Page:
Five in every hundred Australians knows First Aid – Flying Doctor says that needs to change
According to a 2017 Australian Red Cross study, only five per cent of Australians have been first aid trained, which is one of the lowest rates in the world.
This Saturday, September 12th is World First Aid Day. Royal Flying Doctor Service (South Eastern Section) (RFDSSE) is taking the opportunity to raise awareness about the importance of knowing how to provide first aid.
More than 33,000 Australians suffer from heart attacks each year, and under 10% of sufferers survive. Team Leader of Emergency Services Dr Peter Brendt says it was important people across the whole community were equipped to save lives.
"World First Aid Day is a reminder for all Australians to enrol in a first aid training course or update their previous training," Dr Brendt said.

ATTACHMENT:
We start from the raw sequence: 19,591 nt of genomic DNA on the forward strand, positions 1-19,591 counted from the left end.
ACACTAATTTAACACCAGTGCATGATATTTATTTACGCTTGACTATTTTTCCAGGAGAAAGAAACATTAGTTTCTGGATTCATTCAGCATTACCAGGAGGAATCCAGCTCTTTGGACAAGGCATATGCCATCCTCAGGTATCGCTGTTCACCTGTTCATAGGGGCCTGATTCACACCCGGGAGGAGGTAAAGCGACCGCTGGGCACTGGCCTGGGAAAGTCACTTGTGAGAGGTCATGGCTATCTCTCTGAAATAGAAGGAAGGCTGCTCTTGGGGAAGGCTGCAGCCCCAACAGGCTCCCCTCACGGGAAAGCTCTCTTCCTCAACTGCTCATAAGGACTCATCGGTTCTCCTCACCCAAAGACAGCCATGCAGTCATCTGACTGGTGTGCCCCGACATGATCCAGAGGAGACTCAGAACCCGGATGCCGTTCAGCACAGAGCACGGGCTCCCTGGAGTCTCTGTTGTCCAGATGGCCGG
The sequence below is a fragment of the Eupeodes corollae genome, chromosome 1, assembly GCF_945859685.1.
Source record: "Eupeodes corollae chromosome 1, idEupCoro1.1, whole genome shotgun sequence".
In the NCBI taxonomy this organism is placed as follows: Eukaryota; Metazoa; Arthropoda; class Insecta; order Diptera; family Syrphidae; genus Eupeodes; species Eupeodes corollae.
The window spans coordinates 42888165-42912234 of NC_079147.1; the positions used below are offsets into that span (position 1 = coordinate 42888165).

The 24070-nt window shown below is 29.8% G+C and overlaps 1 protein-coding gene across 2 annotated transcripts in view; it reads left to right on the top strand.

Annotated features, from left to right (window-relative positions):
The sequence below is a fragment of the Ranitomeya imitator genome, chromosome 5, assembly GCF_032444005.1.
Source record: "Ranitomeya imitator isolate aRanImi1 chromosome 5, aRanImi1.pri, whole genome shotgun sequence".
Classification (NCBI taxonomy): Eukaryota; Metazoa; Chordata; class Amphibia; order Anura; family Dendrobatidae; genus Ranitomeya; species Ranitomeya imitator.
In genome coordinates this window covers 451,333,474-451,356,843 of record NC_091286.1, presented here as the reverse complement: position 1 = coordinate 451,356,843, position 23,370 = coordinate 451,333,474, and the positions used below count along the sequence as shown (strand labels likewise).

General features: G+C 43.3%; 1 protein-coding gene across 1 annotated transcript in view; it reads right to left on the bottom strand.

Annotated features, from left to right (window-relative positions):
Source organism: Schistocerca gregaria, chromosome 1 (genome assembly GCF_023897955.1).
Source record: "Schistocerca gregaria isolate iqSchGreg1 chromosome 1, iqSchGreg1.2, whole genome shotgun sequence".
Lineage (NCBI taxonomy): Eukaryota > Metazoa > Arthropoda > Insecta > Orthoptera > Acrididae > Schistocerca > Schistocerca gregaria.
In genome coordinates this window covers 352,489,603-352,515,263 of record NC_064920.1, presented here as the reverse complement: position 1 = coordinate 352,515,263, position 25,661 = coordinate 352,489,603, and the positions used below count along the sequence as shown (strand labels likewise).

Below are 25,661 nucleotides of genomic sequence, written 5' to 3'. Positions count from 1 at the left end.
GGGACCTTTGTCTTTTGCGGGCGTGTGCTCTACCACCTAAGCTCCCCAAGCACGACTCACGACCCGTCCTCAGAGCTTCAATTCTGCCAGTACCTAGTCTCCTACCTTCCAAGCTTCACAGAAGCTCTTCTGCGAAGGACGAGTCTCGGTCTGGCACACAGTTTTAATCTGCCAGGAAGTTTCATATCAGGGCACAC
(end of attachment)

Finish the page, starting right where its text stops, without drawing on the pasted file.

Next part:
"First aid is critical for people to know because you just never know when you might need to provide assistance and potentially save a life," Dr Peter Brendt said.
Dr Brendt said it was important that people remember they don't have to have the skills of a paramedic or doctor to save someone life.
"Having the skills to tend to someone who has suffered a heart attack is invaluable. The longer you delay CPR the less likely someone is to make a recovery," Dr Brendt said.
"Just by responding to an incident right away, you can give someone their best chance of survival." Dr Brendt said.
St John Ambulance NSW and Red Cross offer basic, advanced and online first aid training, making it incredibly easy to become accredited. To enrol in a first aid course, or learn more, visit: .
Remember to always call triple zero (000) in case of emergency and to note down the Flying Doctor if you are travelling in remote areas.
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